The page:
Shake Shack’s Dad CEO on Giving Managers 4-Day Workweeks: ‘They Can Save on Childcare Costs’

Fast food chain Shake Shack is one of many companies that now offer some employees a shorter workweek. In a new interview, the burger joint’s CEO Randy Garutti revealed that helping parents was one of the reasons.

On January 20, the exec appeared on CNN’s podcast, Boss Files with Poppy Harlow, during which he discussed the restaurant’s efforts to attract job candidates. “We’ve gotta invest in our people. We need to pay people well. We need to give our general managers stock every year so they’re owners of this company,” he told Harlow.

In March 2019, Shake Shack made headlines when they announced that they were testing out a program that would put managers in their Las Vegas market on a four-day schedule. Since then, the offering has been expanded, and is currently at 30 percent of the chain’s 187 U.S. locations, CNN Business reports.

One of the benefits of the program, Garutti said in the interview, is that workers would save on childcare.

As a father to three kids, it’s no surprise he’s aware of how expensive it can be to find someone to look after your children. According to the Economic Policy Institute, which looked at annual childcare costs in the U.S., moms and dads in Massachusetts ($17,062), Minnesota ($14,366), New York ($14,144), Maryland ($13,932) and D.C. ($22,631) pay the most, CNBC’s Make It reports.

Garutti said he doesn’t know whether the reduced schedule will be extended to the rest of the chain’s locations. “There’s so much to figure out about this. We’re not ready to launch it, and who knows where it’ll go,” he said. However, he tells Harlow the goal is “not just retention, but more applications.” And it seems to be working; Shake Shack said that 63 percent of their job candidates actually mentioned that the shorter workweek was the main reason they wanted a job there, CNN Business notes.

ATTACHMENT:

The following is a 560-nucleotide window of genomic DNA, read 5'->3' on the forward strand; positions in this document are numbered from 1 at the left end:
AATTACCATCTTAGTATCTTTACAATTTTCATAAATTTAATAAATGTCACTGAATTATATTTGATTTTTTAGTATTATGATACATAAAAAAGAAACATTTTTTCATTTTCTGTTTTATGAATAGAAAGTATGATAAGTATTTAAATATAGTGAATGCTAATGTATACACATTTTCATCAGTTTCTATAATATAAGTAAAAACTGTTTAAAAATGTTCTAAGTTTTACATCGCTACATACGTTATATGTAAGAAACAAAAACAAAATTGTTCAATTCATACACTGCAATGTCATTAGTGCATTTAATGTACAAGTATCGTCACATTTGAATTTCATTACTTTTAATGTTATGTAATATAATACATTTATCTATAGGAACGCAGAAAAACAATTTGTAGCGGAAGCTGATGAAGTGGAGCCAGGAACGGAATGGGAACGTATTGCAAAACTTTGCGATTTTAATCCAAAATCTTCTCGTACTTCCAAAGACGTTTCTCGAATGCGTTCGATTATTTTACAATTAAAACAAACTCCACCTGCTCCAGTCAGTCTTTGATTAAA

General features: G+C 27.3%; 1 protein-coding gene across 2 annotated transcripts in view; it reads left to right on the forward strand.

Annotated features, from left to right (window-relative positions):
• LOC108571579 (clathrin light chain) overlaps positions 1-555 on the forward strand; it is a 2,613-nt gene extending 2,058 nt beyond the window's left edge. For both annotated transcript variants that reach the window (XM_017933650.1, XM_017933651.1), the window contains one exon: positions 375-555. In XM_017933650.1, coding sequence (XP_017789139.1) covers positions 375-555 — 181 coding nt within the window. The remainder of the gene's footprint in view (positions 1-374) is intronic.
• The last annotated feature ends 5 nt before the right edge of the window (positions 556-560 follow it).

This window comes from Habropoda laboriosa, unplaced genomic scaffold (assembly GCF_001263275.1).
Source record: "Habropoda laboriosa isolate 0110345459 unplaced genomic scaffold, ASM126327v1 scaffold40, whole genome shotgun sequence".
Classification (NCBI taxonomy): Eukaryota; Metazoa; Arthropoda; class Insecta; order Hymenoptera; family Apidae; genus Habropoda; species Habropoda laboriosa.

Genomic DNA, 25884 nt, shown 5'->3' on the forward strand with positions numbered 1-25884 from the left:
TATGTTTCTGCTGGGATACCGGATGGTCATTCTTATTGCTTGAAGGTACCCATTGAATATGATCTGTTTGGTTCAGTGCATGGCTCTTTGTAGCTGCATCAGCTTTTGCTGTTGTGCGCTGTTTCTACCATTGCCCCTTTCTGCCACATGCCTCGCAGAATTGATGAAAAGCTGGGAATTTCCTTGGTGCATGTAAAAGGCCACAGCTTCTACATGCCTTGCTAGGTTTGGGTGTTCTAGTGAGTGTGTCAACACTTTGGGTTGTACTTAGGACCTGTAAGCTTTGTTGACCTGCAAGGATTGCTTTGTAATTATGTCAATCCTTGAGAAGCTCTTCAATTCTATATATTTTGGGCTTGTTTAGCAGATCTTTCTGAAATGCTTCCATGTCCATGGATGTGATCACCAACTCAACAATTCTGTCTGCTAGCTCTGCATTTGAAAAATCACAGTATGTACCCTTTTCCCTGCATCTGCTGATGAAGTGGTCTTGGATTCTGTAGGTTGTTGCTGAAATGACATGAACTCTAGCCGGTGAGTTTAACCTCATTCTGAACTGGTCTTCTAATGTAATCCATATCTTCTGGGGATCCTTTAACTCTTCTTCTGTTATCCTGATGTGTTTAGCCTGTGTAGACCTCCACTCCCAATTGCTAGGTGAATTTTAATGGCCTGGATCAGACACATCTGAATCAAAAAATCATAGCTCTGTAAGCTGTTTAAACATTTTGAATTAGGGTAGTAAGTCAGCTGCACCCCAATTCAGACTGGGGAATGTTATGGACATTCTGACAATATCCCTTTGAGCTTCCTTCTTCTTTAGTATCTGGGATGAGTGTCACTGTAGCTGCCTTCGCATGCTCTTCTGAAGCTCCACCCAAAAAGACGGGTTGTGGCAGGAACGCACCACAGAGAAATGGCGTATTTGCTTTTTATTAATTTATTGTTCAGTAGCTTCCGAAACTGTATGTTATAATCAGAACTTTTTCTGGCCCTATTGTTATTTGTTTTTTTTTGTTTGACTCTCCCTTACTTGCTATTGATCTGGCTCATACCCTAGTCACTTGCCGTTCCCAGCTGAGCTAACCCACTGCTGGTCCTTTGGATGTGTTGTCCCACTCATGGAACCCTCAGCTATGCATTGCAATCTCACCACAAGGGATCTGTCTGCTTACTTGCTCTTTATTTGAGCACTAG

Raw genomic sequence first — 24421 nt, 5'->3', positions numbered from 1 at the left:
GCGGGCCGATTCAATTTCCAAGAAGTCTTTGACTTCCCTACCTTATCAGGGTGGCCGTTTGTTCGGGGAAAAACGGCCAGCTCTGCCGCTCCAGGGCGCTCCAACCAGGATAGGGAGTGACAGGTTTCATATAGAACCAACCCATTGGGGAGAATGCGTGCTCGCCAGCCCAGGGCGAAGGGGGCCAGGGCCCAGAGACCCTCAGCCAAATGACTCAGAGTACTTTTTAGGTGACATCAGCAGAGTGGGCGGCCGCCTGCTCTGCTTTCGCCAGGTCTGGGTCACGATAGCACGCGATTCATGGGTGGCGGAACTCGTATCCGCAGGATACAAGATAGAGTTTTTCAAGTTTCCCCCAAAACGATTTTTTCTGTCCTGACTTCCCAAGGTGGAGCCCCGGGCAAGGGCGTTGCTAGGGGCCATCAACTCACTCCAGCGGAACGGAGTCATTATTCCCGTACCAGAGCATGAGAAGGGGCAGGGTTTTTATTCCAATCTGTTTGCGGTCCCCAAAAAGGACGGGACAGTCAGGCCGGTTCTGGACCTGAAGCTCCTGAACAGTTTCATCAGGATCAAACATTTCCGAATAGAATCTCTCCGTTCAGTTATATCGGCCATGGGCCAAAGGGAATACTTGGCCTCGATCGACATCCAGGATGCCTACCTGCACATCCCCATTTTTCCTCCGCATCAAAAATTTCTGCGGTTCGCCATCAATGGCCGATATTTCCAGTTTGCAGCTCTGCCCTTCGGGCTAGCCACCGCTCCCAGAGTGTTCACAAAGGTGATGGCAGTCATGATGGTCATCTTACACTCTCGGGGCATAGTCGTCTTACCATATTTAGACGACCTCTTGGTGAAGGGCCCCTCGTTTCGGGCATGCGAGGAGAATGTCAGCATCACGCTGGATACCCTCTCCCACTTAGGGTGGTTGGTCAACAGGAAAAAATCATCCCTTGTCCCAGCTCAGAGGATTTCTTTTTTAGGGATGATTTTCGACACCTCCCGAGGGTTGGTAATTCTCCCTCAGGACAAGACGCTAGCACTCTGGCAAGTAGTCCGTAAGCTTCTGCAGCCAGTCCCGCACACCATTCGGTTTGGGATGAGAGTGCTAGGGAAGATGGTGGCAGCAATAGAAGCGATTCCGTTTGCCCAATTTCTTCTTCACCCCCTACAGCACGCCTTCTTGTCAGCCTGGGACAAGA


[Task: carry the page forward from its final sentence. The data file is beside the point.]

And although the burger joint only pays minimum wage to workers to start, there’s opportunity for growth. “Our job is—day one—to say, you’re going to start here, it’s 15 bucks an hour [in New York]. We’re going to take you here.” Based on the Shake Shack’s 2018 annual report, 18 percent of their employees were promoted last year—and more than half are women.

Shake Shack isn’t the only company in the service industry that wants to make it affordable to care for your youngsters. In October 2018, Starbucks revealed that they had partnered with Care.com to give all employees 10 backup care days for kids and adults, at a subsidized cost of just $1 per hour for in-home care, and $5 per day for in-center backup childcare, Business Insider reports.

As of December 2019, the unemployment rate in the U.S. is at 3.5 percent—a historic low. So it makes sense that businesses are desperate to attract and retain workers with new perks. As we covered this year, Taco Bell is paying managers at select locations a $100,000 annual salary and offering at least 24 hours of paid sick time per year. In June 2019, Chipotle unveiled a bonus program that would allow for extra monthly earnings, and in October 2018, McDonald’s started a career coaching campaign.